num_draws <- 1000000

# Homage: https://www.rand.org/pubs/monograph_reports/MR1418.html
a_million_random_digits <-
    numbers = runif(n = num_draws),
    letters = sample(x = letters, size = num_draws, replace = TRUE),
    states = sample(x = state.name, size = num_draws, replace = TRUE),

write_csv(x = a_million_random_digits,
          file = "a_million_random_digits.csv")

write_parquet(x = a_million_random_digits,
              sink = "a_million_random_digits.parquet")


We can write a parquet file with write_parquet() and we can read a parquet with read_parquet(). We get significant reductions in file size when we compare the size of the same datasets saved in each format, especially as they get larger (Table 10.2). The speed benefits of using parquet are most notable for larger datasets. It turns them from being impractical to being usable.

Table 10.2: Comparing the file sizes, and read and write times, of CSV and parquet as the file size increases
Number CSV size CSV write time (sec) CSV read time (sec) Parquet size Parquet write time (sec) Parquet read time (sec)
1e+02 3.03K 0.005 0.262 2.65K 0.007 0.004
1e+03 30K 0.019 0.272 11.1K 0.011 0.004
1e+04 300.21K 0.023 0.305 99.58K 0.010 0.005
1e+05 2.93M 0.029 0.281 1016.49K 0.043 0.008
1e+06 29.29M 0.151 0.580 8.17M 0.224 0.046
1e+07 292.89M 0.998 2.953 79.11M 1.763 0.416
1e+08 2.86G 7.648 32.892 788.82M 16.124 4.847

Crane, Hazlitt, and Arrow (2023) provides further information about specific tasks, Navarro (2022) provides helpful examples of implementation, and Navarro, Keane, and Hazlitt (2022) provides an extensive set of materials. There is no settled consensus on whether parquet files should be used exclusively for dataset. But it is indisputable that the persistence of class alone provides a compelling reason for including them in addition to a CSV.

We will use parquet more in the remainder of this book.

10.7 Exercises


  1. (Plan) Consider the following scenario: You work for a large news media company and focus on subscriber management. Over the course of a year most subscribers will never post a comment beneath a news article, but a few post an awful lot. Please sketch what that dataset could look like and then sketch a graph that you could build to show all observations.
  2. (Simulate) Please further consider the scenario described and simulate the situation. Carefully pick an appropriate distribution. Please include five tests based on the simulated data. Submit a link to a GitHub Gist that contains your code.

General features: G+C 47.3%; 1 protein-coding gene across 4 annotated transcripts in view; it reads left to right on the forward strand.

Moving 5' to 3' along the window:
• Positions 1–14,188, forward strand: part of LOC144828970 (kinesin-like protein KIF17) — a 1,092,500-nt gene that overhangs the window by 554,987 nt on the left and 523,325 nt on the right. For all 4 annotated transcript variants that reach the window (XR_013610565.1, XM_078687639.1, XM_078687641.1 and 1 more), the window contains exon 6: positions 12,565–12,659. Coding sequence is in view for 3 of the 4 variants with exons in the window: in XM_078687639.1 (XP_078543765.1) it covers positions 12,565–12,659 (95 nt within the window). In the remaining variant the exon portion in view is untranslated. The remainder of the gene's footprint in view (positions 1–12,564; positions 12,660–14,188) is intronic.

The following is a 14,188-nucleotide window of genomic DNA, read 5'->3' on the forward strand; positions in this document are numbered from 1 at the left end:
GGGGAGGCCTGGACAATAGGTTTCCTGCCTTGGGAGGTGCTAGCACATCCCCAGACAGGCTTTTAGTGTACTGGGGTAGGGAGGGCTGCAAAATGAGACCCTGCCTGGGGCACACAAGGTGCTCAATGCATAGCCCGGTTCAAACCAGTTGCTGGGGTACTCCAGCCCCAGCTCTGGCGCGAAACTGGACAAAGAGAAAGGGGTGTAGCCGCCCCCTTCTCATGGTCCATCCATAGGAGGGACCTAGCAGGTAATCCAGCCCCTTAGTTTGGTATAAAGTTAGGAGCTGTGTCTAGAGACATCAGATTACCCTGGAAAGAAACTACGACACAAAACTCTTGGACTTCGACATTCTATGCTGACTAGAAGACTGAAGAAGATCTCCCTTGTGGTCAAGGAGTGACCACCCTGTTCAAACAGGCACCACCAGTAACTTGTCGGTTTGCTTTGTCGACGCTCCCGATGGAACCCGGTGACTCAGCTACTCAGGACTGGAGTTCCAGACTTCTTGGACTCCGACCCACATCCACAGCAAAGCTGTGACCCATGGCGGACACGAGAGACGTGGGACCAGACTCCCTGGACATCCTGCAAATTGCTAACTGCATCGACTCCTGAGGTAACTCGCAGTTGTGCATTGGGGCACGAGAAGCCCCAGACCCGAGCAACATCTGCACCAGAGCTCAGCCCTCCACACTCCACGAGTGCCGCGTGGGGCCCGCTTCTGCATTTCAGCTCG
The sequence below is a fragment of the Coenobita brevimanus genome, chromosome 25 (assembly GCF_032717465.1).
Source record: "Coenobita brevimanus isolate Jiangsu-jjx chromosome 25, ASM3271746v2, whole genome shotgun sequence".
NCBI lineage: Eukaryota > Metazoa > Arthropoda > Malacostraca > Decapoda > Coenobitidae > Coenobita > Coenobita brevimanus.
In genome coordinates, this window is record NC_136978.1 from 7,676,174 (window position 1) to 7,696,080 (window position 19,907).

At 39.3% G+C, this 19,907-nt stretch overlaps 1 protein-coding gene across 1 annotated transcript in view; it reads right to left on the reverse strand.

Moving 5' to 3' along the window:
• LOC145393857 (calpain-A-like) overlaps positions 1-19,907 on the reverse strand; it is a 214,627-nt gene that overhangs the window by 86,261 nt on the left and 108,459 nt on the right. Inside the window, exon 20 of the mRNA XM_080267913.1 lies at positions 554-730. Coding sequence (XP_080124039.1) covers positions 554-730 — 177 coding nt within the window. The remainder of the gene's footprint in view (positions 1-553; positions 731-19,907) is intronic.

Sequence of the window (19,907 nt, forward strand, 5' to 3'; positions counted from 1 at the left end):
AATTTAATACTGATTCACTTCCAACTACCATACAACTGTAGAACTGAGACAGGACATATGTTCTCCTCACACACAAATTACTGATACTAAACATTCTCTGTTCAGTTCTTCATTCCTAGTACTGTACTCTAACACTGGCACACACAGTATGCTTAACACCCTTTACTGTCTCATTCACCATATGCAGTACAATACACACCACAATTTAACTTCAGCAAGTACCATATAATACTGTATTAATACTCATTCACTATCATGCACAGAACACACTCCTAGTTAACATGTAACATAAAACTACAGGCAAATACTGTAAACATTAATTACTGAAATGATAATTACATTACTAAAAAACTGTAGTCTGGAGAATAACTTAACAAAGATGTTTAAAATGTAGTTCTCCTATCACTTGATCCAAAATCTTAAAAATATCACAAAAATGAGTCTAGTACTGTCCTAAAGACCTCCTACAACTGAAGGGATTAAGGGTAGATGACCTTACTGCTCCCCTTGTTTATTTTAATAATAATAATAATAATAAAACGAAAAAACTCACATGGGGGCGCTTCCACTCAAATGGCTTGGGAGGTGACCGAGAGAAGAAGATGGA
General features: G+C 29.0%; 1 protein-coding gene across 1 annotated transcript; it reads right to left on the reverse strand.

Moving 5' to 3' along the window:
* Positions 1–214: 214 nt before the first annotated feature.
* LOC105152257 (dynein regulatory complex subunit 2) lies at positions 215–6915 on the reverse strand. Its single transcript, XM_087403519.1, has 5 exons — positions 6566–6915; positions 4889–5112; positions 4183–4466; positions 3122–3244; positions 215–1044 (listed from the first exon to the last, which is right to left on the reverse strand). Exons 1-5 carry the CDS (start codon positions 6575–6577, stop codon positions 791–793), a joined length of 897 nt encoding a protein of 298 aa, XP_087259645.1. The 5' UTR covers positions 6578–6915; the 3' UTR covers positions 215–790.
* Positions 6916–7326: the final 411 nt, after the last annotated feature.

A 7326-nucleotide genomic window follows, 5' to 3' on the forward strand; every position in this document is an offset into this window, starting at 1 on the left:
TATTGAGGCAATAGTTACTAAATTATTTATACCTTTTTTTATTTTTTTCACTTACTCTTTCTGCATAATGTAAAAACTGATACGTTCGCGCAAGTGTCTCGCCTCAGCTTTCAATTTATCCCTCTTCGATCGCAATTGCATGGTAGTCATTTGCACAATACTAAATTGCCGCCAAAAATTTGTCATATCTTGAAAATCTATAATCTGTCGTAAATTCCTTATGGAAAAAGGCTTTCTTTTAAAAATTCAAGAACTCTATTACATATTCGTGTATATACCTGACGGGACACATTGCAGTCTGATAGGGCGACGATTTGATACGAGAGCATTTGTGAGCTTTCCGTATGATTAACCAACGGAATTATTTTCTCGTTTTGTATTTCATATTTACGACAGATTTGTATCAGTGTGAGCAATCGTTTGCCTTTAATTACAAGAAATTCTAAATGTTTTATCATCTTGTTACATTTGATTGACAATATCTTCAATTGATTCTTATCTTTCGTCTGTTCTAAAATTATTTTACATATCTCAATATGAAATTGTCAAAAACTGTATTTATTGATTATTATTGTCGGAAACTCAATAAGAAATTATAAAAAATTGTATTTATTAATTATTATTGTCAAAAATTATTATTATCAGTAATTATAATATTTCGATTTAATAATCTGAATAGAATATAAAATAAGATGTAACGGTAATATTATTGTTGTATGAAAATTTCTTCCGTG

3. (Acquire) Please describe one possible source of such a dataset.
  4. (Explore) Please use ggplot2 to build the graph that you sketched. Submit a link to a GitHub Gist that contains your code.
  5. (Communicate) Please write two paragraphs about what you did.


  1. Following Wilkinson et al. (2016), please discuss the FAIR principles in the context of a dataset that you are familiar with (begin with a one-paragraph summary of the dataset, then write one paragraph per principle).
  2. Please create a R package for a simulated dataset, push it to GitHub, and submit code to install the package (e.g. devtools::install_github("RohanAlexander/favcolordata")).
  3. According to Gebru et al. (2021), a datasheet should document a dataset’s (please select all that apply):
    1. composition.
    2. recommended uses.
    3. motivation.
    4. collection process.
  4. Discuss, with the help of examples and references, whether a person’s name is PII (please write at least three paragraphs)?
  5. Using md5() what is the hash of “Monica” (pick one)?
    1. 243f63354f4c1cc25d50f6269b844369
    2. 02df8936eee3d4d2568857ed530671b2
    3. 09084cc0cda34fd80bfa3cc0ae8fe3dc
    4. 1b3840b0b70d91c17e70014c8537dbba
  6. Please save the penguins data from from palmerpenguins as a CSV file and as a Parquet file. How big are they?
    1. 12.5K; 6.04K
    2. 14.9K; 6.04K
    3. 14.9K; 5.02K
    4. 12.5K; 5.02K


Please identify a dataset you consider interesting and important, that does not have a datasheet (Gebru et al. 2021). As a reminder, datasheets accompany datasets and document “motivation, composition, collection process, recommended uses,” among other aspects. Please put together a datasheet for this dataset. You are welcome to use the template in the starter folder.

Use Quarto, and include an appropriate title, author, date, link to a GitHub repo, and citations to produce a draft. Following this, please pair with another student and exchange your written work. Update it based on their feedback, and be sure to acknowledge them by name in your paper. Submit a PDF.


At about this point the Dysart Paper from Online Appendix E would be appropriate.

  1. An interesting counterpoint is the recent use, by law enforcement, of DNA databases to find suspects. The suspect themselves might not be in the database, but the nature of DNA means that some related individuals can nonetheless still be identified.↩︎